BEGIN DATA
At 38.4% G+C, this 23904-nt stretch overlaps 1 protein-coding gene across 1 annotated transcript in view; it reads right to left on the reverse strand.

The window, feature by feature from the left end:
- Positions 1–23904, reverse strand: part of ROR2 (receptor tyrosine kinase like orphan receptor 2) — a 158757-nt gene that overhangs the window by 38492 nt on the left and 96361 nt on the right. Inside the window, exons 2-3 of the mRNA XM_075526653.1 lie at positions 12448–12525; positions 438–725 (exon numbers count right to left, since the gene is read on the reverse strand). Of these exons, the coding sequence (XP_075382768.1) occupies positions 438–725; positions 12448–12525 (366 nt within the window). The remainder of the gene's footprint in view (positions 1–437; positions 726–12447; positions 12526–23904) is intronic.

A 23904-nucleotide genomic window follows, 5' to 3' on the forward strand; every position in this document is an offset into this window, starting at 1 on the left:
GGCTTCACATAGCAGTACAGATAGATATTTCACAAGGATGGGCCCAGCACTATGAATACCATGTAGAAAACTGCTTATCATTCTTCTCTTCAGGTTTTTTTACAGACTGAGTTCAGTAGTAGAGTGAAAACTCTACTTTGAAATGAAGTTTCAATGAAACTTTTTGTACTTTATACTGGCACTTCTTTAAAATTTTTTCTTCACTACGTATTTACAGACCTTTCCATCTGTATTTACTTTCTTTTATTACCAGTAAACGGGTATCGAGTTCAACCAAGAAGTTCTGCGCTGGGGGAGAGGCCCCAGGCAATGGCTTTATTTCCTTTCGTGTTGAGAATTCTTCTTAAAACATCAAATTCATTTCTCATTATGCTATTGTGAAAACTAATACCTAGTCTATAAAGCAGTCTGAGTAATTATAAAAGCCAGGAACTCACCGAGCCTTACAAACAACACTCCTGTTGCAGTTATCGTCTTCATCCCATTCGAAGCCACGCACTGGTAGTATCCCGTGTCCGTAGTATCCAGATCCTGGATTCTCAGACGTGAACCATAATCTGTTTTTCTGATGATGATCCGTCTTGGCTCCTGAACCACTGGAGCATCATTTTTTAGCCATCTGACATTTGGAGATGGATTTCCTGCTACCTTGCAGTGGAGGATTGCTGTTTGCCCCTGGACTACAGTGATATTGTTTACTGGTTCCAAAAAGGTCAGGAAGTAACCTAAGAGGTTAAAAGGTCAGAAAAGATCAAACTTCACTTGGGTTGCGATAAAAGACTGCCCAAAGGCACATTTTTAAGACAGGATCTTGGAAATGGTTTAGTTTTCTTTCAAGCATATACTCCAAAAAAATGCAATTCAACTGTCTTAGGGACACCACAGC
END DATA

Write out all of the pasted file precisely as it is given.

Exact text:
At 38.4% G+C, this 23904-nt stretch overlaps 1 protein-coding gene across 1 annotated transcript in view; it reads right to left on the reverse strand.

The window, feature by feature from the left end:
- Positions 1–23904, reverse strand: part of ROR2 (receptor tyrosine kinase like orphan receptor 2) — a 158757-nt gene that overhangs the window by 38492 nt on the left and 96361 nt on the right. Inside the window, exons 2-3 of the mRNA XM_075526653.1 lie at positions 12448–12525; positions 438–725 (exon numbers count right to left, since the gene is read on the reverse strand). Of these exons, the coding sequence (XP_075382768.1) occupies positions 438–725; positions 12448–12525 (366 nt within the window). The remainder of the gene's footprint in view (positions 1–437; positions 726–12447; positions 12526–23904) is intronic.

A 23904-nucleotide genomic window follows, 5' to 3' on the forward strand; every position in this document is an offset into this window, starting at 1 on the left:
GGCTTCACATAGCAGTACAGATAGATATTTCACAAGGATGGGCCCAGCACTATGAATACCATGTAGAAAACTGCTTATCATTCTTCTCTTCAGGTTTTTTTACAGACTGAGTTCAGTAGTAGAGTGAAAACTCTACTTTGAAATGAAGTTTCAATGAAACTTTTTGTACTTTATACTGGCACTTCTTTAAAATTTTTTCTTCACTACGTATTTACAGACCTTTCCATCTGTATTTACTTTCTTTTATTACCAGTAAACGGGTATCGAGTTCAACCAAGAAGTTCTGCGCTGGGGGAGAGGCCCCAGGCAATGGCTTTATTTCCTTTCGTGTTGAGAATTCTTCTTAAAACATCAAATTCATTTCTCATTATGCTATTGTGAAAACTAATACCTAGTCTATAAAGCAGTCTGAGTAATTATAAAAGCCAGGAACTCACCGAGCCTTACAAACAACACTCCTGTTGCAGTTATCGTCTTCATCCCATTCGAAGCCACGCACTGGTAGTATCCCGTGTCCGTAGTATCCAGATCCTGGATTCTCAGACGTGAACCATAATCTGTTTTTCTGATGATGATCCGTCTTGGCTCCTGAACCACTGGAGCATCATTTTTTAGCCATCTGACATTTGGAGATGGATTTCCTGCTACCTTGCAGTGGAGGATTGCTGTTTGCCCCTGGACTACAGTGATATTGTTTACTGGTTCCAAAAAGGTCAGGAAGTAACCTAAGAGGTTAAAAGGTCAGAAAAGATCAAACTTCACTTGGGTTGCGATAAAAGACTGCCCAAAGGCACATTTTTAAGACAGGATCTTGGAAATGGTTTAGTTTTCTTTCAAGCATATACTCCAAAAAAATGCAATTCAACTGTCTTAGGGACACCACAGC